Sensor Network to Monitor Climate Change Effects

The coastal town is experiencing higher tides, larger ship wakes and greater air and water pollution.

Shoreline in Ingleside on the Bay, Texas.
Shoreline in Ingleside on the Bay, Texas.
UT Arlington

A University of Texas at Arlington civil engineer is working with a Texas coastal town to develop a low-cost sensor network that will help the community monitor climate change effects.

Michelle Hummel, an assistant professor in UTA’s College of Engineering, received a $150,000 grant from the National Science Foundation to work with the city of Ingleside on the Bay, Texas. The city has seen environmental impacts on its community from higher tides, ship wakes and air and water pollution caused by industrial growth.

Coprincipal investigators on the project are:

  • Yonghe Liu, associate professor in computer science and engineering;
  • Karabi Bezboruah, associate professor of planning in the College of Architecture, Planning and Public Affairs (CAPPA);
  • Oswald Jenewein, assistant professor of architecture in CAPPA; and
  • Kathryn Masten, former resident of Ingleside on the Bay and president and CEO of Masten-Cain Consulting. Masten is an expert in community informatics, or the use of information and communication technologies in community development.

Citizens in Ingleside on the Bay, located near Corpus Christi, have expressed concern about climate change and its impact on the community because of the city’s exposed shoreline, as well as worries that growth in the oil industry could negatively impact air and water quality.

Hummel and her team will create a low-cost sensor network to monitor air and water quality and flooding potential, then transfer the data to an online dashboard. They will host a community meeting this fall to get input from residents about where air and water quality stations and flood monitoring sensors should be installed based on local knowledge of hazards and vulnerabilities.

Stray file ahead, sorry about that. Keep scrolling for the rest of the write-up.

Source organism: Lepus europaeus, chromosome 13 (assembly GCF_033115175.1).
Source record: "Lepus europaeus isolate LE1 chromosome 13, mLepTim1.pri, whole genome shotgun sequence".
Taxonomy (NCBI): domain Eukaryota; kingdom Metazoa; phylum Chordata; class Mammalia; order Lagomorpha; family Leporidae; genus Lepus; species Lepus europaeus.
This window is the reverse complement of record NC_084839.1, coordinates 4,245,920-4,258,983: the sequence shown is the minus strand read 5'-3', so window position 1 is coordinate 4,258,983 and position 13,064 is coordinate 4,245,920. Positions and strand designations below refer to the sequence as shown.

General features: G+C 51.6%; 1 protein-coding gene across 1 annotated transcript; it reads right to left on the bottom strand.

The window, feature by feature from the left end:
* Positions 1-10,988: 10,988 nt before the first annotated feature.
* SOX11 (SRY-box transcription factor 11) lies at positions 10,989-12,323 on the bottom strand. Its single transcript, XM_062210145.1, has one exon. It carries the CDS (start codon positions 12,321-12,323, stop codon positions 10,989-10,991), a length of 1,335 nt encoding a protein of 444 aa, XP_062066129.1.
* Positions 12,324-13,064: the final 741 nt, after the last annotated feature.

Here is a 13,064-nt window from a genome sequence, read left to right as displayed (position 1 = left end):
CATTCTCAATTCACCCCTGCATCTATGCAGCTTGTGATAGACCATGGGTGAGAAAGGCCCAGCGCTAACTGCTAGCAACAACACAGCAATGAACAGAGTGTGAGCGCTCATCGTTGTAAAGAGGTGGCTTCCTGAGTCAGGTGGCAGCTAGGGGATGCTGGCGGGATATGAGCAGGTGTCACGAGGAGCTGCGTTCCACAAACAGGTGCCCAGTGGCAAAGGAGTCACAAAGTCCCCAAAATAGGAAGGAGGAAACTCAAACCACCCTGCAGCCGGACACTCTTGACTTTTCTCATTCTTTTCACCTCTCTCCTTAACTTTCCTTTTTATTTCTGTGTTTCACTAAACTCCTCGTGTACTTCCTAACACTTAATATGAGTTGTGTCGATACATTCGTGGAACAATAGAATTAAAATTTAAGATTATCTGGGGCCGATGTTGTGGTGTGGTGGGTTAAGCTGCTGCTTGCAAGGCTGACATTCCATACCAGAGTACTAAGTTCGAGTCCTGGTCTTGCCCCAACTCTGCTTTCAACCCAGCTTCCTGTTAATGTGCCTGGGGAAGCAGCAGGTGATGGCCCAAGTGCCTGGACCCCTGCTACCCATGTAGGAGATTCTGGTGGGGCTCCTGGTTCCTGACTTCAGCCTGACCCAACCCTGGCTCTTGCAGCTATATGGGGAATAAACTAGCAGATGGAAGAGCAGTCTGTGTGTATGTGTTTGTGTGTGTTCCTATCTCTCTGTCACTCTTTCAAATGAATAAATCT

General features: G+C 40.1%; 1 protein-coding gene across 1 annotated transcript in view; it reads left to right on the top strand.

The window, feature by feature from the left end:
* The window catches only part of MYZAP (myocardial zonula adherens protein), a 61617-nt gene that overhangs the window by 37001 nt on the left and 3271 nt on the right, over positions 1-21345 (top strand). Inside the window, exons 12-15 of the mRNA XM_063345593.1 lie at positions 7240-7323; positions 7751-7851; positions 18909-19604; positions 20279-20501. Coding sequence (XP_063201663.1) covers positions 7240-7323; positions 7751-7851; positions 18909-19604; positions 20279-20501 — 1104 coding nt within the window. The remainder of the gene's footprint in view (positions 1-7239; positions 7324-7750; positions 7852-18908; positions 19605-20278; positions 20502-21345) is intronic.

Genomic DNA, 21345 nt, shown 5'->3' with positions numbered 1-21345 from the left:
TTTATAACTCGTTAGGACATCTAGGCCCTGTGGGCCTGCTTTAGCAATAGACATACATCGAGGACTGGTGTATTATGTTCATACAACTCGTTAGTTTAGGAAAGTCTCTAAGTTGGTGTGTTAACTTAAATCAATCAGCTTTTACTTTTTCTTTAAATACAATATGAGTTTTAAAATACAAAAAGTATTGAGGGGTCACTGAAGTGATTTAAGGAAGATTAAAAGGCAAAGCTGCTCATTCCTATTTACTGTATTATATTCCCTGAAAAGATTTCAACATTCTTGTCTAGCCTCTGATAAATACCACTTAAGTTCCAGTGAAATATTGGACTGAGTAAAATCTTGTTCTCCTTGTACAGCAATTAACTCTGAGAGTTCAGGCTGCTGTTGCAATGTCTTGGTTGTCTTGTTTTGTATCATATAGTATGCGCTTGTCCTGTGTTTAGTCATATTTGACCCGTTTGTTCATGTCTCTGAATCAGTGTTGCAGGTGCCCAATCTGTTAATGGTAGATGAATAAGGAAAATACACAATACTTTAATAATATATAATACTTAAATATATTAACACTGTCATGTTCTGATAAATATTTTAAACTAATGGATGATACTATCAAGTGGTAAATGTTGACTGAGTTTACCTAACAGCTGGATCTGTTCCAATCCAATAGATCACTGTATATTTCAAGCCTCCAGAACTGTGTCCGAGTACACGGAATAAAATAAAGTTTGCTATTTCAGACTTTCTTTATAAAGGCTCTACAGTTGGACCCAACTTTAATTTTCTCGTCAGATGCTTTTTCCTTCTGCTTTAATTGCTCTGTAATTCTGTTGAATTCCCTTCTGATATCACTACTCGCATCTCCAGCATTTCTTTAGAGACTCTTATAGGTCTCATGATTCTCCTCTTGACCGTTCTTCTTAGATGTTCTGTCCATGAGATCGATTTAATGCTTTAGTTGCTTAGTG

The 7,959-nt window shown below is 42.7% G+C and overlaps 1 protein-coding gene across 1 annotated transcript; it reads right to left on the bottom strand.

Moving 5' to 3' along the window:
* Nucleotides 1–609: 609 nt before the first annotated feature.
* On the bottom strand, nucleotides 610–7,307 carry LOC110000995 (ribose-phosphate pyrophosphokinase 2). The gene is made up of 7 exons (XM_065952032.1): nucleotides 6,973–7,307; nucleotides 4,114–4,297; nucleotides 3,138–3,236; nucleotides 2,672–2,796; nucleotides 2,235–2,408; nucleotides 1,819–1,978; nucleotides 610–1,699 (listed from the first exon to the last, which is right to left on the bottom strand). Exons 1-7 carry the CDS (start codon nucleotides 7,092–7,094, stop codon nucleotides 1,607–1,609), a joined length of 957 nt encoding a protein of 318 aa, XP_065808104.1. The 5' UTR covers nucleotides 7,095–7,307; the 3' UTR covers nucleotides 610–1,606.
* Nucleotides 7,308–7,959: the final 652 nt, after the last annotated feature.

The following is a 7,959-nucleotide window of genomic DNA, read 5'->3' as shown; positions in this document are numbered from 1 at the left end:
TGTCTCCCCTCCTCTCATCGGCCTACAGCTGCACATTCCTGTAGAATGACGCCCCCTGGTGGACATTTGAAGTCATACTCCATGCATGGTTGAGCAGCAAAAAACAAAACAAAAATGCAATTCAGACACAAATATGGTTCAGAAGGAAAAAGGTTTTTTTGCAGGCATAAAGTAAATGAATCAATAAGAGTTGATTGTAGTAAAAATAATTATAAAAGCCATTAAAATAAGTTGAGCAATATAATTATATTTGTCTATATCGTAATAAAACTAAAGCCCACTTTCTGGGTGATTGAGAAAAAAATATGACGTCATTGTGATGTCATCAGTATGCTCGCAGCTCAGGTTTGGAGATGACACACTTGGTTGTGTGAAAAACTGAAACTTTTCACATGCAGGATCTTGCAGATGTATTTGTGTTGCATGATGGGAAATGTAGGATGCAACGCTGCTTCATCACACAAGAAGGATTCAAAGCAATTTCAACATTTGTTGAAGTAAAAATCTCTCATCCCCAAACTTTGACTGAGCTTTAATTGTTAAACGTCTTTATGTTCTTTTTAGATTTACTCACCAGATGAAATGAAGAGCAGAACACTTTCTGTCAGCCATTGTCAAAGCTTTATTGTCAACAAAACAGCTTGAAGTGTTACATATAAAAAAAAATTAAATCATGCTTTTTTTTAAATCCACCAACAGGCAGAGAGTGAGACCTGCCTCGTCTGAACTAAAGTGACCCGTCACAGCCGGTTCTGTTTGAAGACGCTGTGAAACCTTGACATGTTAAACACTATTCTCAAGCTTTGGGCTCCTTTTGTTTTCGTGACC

State and federal agencies operate sensors in the region, but they are typically expensive and lack local-level coverage. The low-cost sensors Hummel will use will provide better coverage throughout the community to help detect street-level impacts and will be tested against existing research-grade sensors for validation.

In addition to sensor deployment and data collection, the research team will also evaluate the existing communication and information-sharing networks in the region to understand how local organizations engage in environmental policymaking and permitting processes. This could help to identify connections with other community groups or regulatory agencies that should be formed or strengthened to improve future advocacy efforts.

Ultimately, the research team aims to help the community collect, analyze and leverage environmental data more effectively so residents have more of a say in the activities going on around them.

“By bringing together physical and social scientists and working directly with local residents and community groups to codesign our research approach, we can better address the complex challenges facing Ingleside on the Bay and work toward more sustainable, community-driven solutions,” Hummel said.

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